Guernsey is renowned for some pretty exceptional local produce. The name alone conjures up images of greenhouses full of ruby red toms basking in the sunlight and beautiful, golden cows grazing dutifully to make our inimitable butter.
But Guernsey also has a long and lesser-documented heritage of cider-making, dating back to the 16th century. The de Garis were the last of the Guernsey cider makers who stopped production in the early 1960s. A baton picked up in 2000 by James and Emma Meller of Rocquette Cider.
The company is about as intrinsically local as it’s possible to get. ‘We pride ourselves as a Channel Islands company and our connection with the island and the people is really important to us. The ingredients are grown here, we make it here and we drink it here,’ says James. Despite orders from Jersey and slightly further afield, the majority of the cider stays on the island.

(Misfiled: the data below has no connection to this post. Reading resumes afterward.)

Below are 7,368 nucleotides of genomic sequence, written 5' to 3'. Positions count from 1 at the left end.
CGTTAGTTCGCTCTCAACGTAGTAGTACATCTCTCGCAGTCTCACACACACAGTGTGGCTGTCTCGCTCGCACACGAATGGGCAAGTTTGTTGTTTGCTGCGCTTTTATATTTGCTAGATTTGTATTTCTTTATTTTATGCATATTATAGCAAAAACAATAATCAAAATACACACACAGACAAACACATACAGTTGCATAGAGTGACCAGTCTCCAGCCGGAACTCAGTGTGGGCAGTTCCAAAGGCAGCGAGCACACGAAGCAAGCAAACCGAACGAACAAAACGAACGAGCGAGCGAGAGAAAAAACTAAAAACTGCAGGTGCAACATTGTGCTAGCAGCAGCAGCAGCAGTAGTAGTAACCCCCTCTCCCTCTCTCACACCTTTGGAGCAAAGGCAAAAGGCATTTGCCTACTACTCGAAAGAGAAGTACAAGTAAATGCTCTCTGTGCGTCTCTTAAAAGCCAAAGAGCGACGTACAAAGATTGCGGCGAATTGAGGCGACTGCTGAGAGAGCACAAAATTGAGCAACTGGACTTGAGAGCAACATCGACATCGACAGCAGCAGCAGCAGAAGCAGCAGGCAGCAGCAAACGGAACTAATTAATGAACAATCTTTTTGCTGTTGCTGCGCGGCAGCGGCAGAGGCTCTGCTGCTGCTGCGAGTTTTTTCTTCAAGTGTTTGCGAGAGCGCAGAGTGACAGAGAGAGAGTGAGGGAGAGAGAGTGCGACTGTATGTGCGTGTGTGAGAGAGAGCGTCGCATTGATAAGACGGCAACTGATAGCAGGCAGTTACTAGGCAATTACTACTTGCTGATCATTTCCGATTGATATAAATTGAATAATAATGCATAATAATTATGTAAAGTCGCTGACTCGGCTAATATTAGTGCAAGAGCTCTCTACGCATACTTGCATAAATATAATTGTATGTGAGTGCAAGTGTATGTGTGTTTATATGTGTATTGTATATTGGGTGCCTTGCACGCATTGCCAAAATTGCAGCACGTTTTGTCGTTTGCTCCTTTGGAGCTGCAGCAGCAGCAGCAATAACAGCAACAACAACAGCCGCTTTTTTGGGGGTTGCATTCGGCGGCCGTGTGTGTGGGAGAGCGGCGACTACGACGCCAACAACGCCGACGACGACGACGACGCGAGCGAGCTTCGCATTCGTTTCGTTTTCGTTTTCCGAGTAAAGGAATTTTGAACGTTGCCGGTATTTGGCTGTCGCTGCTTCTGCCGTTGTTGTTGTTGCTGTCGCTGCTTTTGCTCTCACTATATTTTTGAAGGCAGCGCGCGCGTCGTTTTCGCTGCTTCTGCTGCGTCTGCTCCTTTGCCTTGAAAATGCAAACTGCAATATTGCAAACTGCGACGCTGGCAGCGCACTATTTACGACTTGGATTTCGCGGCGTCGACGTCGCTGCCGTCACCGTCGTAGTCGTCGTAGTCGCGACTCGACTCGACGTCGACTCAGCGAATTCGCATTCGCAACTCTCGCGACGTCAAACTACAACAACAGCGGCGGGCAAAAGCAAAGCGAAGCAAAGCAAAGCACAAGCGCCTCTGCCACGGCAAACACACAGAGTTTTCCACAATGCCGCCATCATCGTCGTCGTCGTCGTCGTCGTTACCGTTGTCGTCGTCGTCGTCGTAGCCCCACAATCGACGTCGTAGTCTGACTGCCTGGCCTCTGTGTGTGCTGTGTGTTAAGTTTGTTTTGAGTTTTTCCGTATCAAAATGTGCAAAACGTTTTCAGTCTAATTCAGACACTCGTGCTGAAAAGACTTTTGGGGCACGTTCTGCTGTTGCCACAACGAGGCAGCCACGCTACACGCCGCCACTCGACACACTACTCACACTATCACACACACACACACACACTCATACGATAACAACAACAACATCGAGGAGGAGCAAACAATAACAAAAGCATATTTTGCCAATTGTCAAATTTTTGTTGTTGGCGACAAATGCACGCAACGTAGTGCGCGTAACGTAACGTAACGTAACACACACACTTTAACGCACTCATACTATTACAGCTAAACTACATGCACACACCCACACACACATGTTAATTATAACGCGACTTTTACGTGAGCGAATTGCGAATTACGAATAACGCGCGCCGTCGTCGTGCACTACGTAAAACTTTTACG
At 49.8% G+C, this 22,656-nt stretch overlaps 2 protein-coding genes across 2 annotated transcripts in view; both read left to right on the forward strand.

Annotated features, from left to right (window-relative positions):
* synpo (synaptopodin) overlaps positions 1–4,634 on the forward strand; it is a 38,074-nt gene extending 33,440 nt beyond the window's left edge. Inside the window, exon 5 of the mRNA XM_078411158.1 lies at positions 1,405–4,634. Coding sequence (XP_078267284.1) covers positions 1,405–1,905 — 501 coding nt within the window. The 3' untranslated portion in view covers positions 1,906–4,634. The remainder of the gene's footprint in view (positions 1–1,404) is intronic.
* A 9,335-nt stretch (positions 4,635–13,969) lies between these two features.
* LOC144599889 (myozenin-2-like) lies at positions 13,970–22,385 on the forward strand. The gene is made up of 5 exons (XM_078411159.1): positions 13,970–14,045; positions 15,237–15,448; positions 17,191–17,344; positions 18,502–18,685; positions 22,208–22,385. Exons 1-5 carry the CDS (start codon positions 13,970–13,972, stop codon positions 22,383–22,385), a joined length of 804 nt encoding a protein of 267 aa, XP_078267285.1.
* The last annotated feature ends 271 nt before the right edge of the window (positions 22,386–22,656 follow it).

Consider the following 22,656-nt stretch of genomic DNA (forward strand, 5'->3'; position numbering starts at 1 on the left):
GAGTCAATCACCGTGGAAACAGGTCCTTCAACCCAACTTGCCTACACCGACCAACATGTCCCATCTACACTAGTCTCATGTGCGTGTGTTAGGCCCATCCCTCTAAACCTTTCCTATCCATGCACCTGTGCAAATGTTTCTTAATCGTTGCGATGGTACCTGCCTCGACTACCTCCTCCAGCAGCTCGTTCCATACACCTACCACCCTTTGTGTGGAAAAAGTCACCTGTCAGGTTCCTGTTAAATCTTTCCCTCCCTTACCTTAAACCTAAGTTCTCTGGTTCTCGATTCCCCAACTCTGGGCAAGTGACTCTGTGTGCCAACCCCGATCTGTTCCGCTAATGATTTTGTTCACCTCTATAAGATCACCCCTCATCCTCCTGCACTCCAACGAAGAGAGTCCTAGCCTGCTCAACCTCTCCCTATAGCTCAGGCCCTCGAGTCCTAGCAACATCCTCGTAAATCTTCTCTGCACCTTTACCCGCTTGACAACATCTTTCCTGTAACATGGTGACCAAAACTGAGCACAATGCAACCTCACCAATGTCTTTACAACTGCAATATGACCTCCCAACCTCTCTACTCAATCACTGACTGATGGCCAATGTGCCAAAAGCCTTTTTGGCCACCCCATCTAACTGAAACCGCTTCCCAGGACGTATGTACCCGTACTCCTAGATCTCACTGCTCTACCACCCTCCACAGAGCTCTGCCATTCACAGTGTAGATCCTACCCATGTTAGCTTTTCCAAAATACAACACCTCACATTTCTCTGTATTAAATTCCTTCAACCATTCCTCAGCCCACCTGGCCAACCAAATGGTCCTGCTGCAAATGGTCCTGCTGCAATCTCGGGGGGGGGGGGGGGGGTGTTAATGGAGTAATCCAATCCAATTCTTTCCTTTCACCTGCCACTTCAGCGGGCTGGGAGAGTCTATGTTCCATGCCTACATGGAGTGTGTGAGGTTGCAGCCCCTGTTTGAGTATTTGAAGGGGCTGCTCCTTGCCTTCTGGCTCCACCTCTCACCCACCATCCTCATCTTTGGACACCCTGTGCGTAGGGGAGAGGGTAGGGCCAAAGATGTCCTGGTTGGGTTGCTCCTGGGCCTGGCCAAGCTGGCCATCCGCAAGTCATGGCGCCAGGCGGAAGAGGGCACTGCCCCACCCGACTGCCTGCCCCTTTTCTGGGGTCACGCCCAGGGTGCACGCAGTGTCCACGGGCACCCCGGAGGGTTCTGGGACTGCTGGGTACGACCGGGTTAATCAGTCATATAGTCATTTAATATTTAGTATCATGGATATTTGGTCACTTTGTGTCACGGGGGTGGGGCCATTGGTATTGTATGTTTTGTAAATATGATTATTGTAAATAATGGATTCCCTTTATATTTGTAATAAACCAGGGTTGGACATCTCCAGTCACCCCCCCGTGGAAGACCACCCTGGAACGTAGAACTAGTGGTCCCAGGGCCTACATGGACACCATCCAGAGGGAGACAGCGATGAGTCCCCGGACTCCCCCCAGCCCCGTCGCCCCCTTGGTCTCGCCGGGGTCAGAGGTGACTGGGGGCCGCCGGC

Visit almost any pub, restaurant, hotel and most supermarkets on the island and you will find Rocquette shoulder to shoulder with some of the biggest brands in the world. With sustainability becoming increasingly important to modern consumers, James thinks their Guernsey roots give them a competitive edge.
You can read the full interview in the April issue of Business Brief
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